Intimidation of candidates and others during political campaigns: the report and recommendations of the Committee on Standards in Public Life

Photo.001Following December’s publication of the Committee on Standards in Public Life report on Intimidation in Public Life, the Constitution Unit hosted a panel on 21 March to discuss the Committee’s findings and recommendations. The seminar was chaired by Dr Jennifer Hudson, Associate Professor in Political Behaviour at UCL and leader of Parliamentary Candidates UK (PCUK). The list of panellists included Lord Bew, who serves as Chair of the Committee. Overall, the seminar aimed to reflect on the Committee’s report and its wider implications for the nature of British public life. In this post, Lotte Hargrave summarises what was said.

Following the 2017 general election, the Prime Minister asked the Committee on Standards in Public Life to conduct an independent, non-partisan inquiry into the issue of intimidation and harassment during elections. The report undertakes a review of the intimidation of parliamentary candidates, a third of whom experienced harassment and intimidation during the campaign. The forms of abuse were, in the words of the report, ‘persistent, vile and shocking’; threatening violence – sexual or otherwise – and property damage. Intimidation and abuse were often found to be clearly targeted at certain groups, including women and ethnic minorities.

Lord Bew, Chair of the Committee on Standards in Public Life

The Committee’s Chair, Lord Bew, spoke broadly about the intentions behind the report and the purposes of the inquiry itself. He began by explaining that the inquiry took an independent, non-partisan look at all aspects of intimidation and set about explaining how the Committee understood ‘intimidation’, emphasising this to be behaviour which would make it less likely for individuals to participate in public life. Lord Bew stressed the Committee recognised that vibrant and robust debate is an intrinsic part of British political life, and that they recognised this to be one of its great qualities. However, they stressed something new was happening to ‘debase our public life’. Without intervention, the Committee were concerned that individuals – particularly those in marginalised groups such as women or ethnic minorities – would be discouraged from participating in politics. Overall, it was stressed that the Committee did not necessarily understand there had been a growth in this type of abuse but that the velocity at which it was being delivered had increased. Lord Bew stated that the Committee believed that the 2014 Scottish independence referendum was a turning point, and that the problem has been exacerbated and abuse has proliferated due to the rise of social media.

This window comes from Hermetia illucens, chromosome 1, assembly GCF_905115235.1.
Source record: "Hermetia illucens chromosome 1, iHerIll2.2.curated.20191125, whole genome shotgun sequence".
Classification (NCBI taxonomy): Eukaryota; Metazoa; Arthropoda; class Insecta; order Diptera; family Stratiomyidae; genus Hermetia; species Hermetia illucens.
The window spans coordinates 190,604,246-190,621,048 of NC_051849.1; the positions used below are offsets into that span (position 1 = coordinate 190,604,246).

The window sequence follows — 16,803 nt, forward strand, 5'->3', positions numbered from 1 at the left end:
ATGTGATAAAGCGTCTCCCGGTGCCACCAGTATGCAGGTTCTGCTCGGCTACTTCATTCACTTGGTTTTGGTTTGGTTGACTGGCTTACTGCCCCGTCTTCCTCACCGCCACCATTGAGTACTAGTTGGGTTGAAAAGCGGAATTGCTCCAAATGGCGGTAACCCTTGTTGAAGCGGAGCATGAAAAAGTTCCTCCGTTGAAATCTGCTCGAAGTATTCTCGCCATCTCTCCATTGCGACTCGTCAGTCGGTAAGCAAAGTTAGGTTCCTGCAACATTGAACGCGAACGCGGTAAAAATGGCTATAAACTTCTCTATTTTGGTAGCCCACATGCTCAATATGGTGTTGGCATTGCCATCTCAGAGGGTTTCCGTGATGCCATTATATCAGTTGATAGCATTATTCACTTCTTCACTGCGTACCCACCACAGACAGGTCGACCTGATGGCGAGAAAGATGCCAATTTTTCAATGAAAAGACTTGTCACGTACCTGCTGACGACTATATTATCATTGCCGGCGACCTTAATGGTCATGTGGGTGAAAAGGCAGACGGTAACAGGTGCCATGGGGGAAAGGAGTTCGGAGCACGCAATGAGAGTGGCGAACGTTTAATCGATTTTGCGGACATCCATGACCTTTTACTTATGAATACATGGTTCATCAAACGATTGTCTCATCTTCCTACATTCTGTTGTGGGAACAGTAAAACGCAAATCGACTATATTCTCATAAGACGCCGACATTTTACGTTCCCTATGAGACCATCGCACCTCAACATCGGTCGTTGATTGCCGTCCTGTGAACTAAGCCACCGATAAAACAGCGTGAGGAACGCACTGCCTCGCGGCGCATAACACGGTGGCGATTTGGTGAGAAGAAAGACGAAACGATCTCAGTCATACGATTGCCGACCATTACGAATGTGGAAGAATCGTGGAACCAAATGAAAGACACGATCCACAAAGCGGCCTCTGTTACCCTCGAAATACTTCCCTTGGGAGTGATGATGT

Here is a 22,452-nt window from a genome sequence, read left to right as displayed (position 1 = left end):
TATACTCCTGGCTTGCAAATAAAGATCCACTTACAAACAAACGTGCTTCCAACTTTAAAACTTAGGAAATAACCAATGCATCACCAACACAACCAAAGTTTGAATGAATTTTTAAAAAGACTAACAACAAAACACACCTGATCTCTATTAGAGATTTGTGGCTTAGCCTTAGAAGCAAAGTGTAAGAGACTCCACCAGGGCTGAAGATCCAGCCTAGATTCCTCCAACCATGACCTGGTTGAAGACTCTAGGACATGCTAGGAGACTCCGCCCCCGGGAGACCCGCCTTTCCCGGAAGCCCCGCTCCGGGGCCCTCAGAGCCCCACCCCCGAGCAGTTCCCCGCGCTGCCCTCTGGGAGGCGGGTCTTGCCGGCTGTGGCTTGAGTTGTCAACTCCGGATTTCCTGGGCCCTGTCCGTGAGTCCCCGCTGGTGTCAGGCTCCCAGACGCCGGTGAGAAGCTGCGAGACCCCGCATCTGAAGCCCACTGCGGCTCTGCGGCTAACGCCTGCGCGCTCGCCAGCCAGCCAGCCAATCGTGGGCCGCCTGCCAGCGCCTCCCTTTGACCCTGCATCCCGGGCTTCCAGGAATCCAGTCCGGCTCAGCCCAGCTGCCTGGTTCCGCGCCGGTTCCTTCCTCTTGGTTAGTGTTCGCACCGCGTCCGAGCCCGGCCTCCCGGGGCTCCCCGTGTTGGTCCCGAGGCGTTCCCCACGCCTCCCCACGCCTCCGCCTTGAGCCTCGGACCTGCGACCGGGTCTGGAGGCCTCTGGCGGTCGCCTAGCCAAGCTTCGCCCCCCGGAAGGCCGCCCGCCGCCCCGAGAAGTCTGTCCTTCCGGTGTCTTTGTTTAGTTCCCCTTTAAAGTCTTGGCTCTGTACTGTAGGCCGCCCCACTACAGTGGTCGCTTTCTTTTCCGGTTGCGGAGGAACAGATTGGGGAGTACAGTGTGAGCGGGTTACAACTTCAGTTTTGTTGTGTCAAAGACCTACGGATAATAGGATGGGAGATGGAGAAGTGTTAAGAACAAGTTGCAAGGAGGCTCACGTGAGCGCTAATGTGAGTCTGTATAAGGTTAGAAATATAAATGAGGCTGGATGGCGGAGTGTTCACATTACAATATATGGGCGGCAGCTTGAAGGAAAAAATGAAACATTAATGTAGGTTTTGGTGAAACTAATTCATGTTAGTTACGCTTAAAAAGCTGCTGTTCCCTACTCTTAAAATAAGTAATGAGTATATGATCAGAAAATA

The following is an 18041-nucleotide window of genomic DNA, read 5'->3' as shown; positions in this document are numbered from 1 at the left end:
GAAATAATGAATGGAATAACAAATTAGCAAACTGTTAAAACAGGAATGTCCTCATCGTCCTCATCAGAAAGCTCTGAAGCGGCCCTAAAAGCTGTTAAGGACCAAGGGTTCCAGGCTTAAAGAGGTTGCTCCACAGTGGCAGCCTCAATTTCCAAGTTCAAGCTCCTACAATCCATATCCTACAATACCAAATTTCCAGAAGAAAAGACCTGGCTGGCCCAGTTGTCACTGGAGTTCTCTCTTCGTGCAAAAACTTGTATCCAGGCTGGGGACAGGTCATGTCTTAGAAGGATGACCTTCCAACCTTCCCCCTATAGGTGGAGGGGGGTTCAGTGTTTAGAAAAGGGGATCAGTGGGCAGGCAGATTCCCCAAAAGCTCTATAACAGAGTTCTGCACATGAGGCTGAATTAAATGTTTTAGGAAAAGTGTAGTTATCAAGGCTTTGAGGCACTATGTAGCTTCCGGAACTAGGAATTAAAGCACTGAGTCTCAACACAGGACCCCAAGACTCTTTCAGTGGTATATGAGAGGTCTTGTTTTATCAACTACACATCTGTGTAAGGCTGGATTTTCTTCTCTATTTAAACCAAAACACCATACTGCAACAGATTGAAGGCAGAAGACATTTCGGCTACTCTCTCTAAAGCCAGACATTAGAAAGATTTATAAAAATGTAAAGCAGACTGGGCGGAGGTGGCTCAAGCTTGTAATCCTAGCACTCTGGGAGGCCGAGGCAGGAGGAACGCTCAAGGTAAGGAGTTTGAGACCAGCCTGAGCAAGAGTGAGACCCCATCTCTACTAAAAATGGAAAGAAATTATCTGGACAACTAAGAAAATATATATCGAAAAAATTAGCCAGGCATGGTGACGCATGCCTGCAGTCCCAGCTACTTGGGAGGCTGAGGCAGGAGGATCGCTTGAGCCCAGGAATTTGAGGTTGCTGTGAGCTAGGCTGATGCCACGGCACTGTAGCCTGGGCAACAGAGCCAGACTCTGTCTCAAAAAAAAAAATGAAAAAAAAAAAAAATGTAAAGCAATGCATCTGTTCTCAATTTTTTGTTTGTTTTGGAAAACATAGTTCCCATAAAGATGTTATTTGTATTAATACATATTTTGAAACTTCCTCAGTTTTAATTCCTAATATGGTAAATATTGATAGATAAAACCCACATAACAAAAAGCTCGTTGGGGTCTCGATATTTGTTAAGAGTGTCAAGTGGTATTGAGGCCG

Lord Bew reflected on the Committee’s meetings with social media companies (Twitter, Facebook, and Google) during the inquiry, and the companies’ ‘half-hearted’ attitude towards tackling online abuse. This was mentioned with particular reference to the slow speed at which they removed abusive online content, despite their extensive resources, profits and data collection activities. Throughout the inquiry, the Committee felt that social media companies were not doing enough, and did not display sufficient seriousness in their discussions with an inquiry that had been called for by the Prime Minister herself. Continue reading

Harassment and abuse of parliamentary candidates at the 2017 general election: findings from the Representative Audit of Britain

The Committee on Standards in Public Life published a report into harassment and abuse of parliamentary candidates on Wednesday. The report was informed by evidence from the 2017 Representative Audit of Britain survey, which is being administered by researchers from the Constitution Unit, Strathclyde and Birkbeck. Sofia Collignon Delmar and Jennifer Hudson summarise the evidence.

On Wednesday the Committee on Standards in Public Life published its report into harassment and abuse of parliamentary candidates, in response to claims of a frequently toxic and intimidating campaign environment during the 2017 general election. Claims of harassment have important consequences for democratic life in the UK and for the representativeness of parliament. Drawing on recent data from the Representative Audit of Britain’s survey of 2017 candidates, researchers from the UCL Constitution Unit, Strathclyde and Birkbeck provided evidence to the committee that shows the scale of the problem and the importance of the issue. They also put forward a host of potential recommendations to tackle intimidation and abuse.

In this blog post, we summarise the key findings which informed our evidence to the committee. Drawing on survey responses from Conservative, Labour, Liberal Democrat, SNP, Plaid Cymru, UKIP and Green candidates, we show who is more likely to suffer abuse, the most common forms of harassment, who candidates think is responsible for abuse and what can be done to prevent harassment and inappropriate behaviour during elections in the future. The total sample size is 964. This a response rate of 34% and can be considered representative of the party composition of the true population of candidates. The survey is still ongoing, but we do not expect the trends to change significantly.

Results show that 32% of the candidates who answered the survey suffered from some form of inappropriate behaviour during the 2017 general election campaign. The survey revealed significant differences between parties, with Conservative candidates statistically more likely to report having experienced abuse. Female candidates of all ages are also significantly more likely to report having experienced abuse than male candidates.

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